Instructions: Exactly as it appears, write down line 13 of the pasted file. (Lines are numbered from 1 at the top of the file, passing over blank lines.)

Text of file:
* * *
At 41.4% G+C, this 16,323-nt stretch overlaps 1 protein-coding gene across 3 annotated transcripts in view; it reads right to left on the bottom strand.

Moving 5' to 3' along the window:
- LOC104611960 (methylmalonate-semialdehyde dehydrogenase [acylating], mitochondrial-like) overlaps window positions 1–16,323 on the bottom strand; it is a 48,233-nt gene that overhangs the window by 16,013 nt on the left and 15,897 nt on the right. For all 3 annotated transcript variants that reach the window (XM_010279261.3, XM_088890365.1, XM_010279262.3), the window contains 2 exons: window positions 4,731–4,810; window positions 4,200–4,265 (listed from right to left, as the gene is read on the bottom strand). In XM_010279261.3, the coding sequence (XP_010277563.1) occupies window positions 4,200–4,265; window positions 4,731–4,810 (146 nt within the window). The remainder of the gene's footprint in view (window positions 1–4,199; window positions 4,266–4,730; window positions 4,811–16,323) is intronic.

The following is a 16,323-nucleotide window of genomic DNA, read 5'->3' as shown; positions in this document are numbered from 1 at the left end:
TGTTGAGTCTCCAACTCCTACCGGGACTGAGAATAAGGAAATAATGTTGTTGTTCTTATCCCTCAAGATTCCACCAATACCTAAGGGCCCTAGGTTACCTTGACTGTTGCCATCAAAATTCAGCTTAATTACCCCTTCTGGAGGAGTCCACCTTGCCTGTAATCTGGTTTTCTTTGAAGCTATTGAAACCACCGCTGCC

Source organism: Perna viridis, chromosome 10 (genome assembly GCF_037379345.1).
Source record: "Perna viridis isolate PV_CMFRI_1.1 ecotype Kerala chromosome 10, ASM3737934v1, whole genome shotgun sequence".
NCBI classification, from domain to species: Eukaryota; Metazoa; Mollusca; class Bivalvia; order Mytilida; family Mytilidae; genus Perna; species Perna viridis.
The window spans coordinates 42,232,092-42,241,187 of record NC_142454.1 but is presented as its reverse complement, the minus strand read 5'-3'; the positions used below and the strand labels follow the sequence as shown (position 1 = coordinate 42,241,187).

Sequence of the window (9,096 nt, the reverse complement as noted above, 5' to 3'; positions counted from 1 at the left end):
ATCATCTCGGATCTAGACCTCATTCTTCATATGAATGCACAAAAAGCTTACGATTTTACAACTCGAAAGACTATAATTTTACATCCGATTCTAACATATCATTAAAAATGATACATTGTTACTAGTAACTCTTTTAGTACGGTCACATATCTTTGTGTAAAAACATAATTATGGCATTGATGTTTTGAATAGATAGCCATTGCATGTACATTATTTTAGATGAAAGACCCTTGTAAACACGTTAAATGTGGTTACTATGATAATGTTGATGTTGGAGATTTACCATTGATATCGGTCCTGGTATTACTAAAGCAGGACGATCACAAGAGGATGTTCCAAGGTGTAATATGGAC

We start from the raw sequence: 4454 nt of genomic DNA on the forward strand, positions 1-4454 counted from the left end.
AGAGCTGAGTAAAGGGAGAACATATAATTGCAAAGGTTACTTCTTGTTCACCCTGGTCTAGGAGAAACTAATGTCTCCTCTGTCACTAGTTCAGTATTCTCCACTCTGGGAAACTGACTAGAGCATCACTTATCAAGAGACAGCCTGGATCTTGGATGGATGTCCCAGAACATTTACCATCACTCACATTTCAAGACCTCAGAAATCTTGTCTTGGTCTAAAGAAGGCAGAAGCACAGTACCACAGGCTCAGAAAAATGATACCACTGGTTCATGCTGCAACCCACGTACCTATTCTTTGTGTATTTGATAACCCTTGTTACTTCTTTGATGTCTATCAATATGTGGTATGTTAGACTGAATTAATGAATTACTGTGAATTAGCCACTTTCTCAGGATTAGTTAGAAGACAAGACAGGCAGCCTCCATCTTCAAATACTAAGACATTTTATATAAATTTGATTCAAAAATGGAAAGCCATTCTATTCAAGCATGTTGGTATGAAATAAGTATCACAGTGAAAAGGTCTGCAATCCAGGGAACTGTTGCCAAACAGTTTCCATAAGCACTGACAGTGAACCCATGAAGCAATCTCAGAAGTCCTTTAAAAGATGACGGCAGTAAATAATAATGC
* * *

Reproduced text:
AGAGCTGAGTAAAGGGAGAACATATAATTGCAAAGGTTACTTCTTGTTCACCCTGGTCTAGGAGAAACTAATGTCTCCTCTGTCACTAGTTCAGTATTCTCCACTCTGGGAAACTGACTAGAGCATCACTTATCAAGAGACAGCCTGGATCTTGGATGGATGTCCCAGAACATTTACCATCACTCACATTTCAAGACCTCAGAAATCTTGTCTTGGTCTAAAGAAGGCAGAAGCACAGTACCACAGGCTCAGAAAAATGATACCACTGGTTCATGCTGCAACCCACGTACCTATTCTTTGTGTATTTGATAACCCTTGTTACTTCTTTGATGTCTATCAATATGTGGTATGTTAGACTGAATTAATGAATTACTGTGAATTAGCCACTTTCTCAGGATTAGTTAGAAGACAAGACAGGCAGCCTCCATCTTCAAATACTAAGACATTTTATATAAATTTGATTCAAAAATGGAAAGCCATTCTATTCAAGCATGTTGGTATGAAATAAGTATCACAGTGAAAAGGTCTGCAATCCAGGGAACTGTTGCCAAACAGTTTCCATAAGCACTGACAGTGAACCCATGAAGCAATCTCAGAAGTCCTTTAAAAGATGACGGCAGTAAATAATAATGC